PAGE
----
Simply put, standards-based grading makes sense. It is the most accurate and honest grading method I have encountered thus far in my teaching career. Its benefits far outweigh its challenges.

So, what are some of the concrete benefits of standards-based grading?

  • SBG allows me to provide feedback to students on individual skills. Students are able to see a grade report that has all of the skills we have been working on, broken down, and not dependent on each other. This way, they are able to tackle the individual areas they need to improve upon, instead of re-doing all of a test or assignment they may have demonstrated mastery on in some areas.
  • SBG reports levels of mastery more current than those in traditional grading practices. Grades are entirely flexible—not a single number is set in stone, and the numbers constantly adjust up and down as students conquer and wrestle with new skills and content. When students, parents, or other stakeholders see a grade report from my classroom, they can count on seeing an evaluation of students’ most current knowledge.

One of the largest benefits of SBG is that I am beginning to see is that my conversations with students and parents shift from “Well, what can she do to bring up her grade?” to “What are the skills and areas she should be practicing more to help her learn better?” Since implementing SBG, I have had so many more conversations focused on student learning, and fewer conversations focused on attributing a set of numbers to what a student knows.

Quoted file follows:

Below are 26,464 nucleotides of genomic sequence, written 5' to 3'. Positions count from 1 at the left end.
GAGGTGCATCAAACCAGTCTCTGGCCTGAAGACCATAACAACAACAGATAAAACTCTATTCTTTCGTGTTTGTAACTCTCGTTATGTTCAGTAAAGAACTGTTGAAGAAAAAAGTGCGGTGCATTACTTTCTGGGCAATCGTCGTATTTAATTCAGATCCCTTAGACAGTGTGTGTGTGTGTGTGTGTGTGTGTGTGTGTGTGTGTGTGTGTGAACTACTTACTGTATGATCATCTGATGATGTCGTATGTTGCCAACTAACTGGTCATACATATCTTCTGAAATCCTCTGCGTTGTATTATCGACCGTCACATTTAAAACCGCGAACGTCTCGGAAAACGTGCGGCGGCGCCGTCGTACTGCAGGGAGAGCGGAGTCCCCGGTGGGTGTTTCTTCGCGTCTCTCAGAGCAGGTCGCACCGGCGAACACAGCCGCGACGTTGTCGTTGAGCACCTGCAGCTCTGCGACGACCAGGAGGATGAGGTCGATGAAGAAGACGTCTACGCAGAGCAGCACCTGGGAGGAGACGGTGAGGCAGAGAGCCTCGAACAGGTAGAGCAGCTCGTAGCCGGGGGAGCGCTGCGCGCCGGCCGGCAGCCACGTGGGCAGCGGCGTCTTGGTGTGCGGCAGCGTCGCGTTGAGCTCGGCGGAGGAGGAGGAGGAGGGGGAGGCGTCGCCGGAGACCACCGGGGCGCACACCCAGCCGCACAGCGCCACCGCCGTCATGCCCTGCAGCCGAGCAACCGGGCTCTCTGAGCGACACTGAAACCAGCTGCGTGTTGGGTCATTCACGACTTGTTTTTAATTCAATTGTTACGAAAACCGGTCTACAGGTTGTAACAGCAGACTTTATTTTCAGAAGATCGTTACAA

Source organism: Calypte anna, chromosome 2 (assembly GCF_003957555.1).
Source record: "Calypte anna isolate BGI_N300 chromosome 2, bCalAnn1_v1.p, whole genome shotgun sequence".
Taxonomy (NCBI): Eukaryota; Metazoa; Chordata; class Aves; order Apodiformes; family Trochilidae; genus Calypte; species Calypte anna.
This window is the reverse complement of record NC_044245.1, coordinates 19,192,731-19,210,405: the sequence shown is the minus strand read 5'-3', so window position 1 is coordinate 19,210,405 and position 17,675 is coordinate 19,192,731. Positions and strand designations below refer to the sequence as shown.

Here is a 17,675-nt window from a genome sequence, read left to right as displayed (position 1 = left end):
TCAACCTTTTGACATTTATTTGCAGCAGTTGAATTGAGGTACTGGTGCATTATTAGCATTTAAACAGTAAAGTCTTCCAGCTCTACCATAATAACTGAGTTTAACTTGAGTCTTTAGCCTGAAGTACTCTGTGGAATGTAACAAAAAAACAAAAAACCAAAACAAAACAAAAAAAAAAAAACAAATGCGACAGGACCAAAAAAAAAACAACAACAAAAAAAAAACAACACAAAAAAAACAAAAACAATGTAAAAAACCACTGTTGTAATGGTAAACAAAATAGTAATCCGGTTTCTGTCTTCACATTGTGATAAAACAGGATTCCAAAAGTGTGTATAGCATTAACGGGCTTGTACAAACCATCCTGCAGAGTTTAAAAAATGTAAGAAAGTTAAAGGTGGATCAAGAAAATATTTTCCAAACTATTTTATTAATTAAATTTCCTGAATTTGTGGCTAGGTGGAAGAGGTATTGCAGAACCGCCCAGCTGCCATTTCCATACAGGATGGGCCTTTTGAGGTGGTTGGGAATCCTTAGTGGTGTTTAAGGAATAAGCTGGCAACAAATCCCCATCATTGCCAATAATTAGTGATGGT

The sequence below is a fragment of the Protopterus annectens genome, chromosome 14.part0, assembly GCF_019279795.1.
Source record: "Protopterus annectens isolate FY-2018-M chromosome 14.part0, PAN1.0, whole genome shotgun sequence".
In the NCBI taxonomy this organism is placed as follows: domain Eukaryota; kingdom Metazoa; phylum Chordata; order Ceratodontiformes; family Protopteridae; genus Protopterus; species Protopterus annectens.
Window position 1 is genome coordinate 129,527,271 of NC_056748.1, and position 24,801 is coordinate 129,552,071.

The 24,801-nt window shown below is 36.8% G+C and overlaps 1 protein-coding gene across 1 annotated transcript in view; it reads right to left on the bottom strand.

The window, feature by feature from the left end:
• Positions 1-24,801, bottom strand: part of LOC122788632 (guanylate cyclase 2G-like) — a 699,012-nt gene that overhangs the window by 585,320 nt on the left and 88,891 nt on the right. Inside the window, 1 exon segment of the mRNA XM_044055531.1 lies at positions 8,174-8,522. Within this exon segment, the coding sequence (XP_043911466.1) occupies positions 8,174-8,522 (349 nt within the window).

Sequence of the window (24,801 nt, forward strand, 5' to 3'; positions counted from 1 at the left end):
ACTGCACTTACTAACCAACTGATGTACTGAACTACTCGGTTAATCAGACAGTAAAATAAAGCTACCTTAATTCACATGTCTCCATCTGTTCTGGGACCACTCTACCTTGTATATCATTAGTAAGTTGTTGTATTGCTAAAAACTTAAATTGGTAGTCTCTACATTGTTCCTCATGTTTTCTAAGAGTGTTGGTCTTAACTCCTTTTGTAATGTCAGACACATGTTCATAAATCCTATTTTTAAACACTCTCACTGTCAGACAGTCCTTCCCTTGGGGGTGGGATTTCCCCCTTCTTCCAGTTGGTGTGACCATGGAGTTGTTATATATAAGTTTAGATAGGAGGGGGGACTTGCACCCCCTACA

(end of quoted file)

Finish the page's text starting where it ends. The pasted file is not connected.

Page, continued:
Needless to say, changing my grading methods and practices to becoming more standards-based has not been without some great challenges. SBG is difficult when teaching processes and skills. I teach reading and writing, which are ever-developing and multi-faceted processes for students, and this makes assessment especially difficult. Even when relying more on standards than assignment completion when reporting student progress, assessments still tend to feel inauthentic and inaccurate, and are only a snapshot of a student’s performance at one point in time.

In addition, even with the implementation of SBG in my school, I still have to report student progress through numbers. Assigning a number to a student’s skill level or content knowledge still feels too subjective and forced. And what’s worse is I still have to report a final grade for students as a cumulative average. I can break down this number into skills and individual content as much as I want, but at the end of the marking period, I still have to come up with one percentage to represent all of a student’s knowledge of the content covered in my class.

Implementing SBG has been a bit of a culture shock for both students and parents, simply because it is entirely different from everything they have ever known about grades. Focusing on more quantitative and individualized feedback requires some flexibility, open-mindedness, and a lot of trust in teachers. Though this shift in mindset is certainly an initial challenge for parents and students, it is a necessary one. The benefits and progressive thinking behind SBG far outweigh the challenges of implementing the practice. We have gone long enough assigning subjective and arbitrary numbers to student performance, and it is time that our communication of student progress reflects student learning, and student learning only.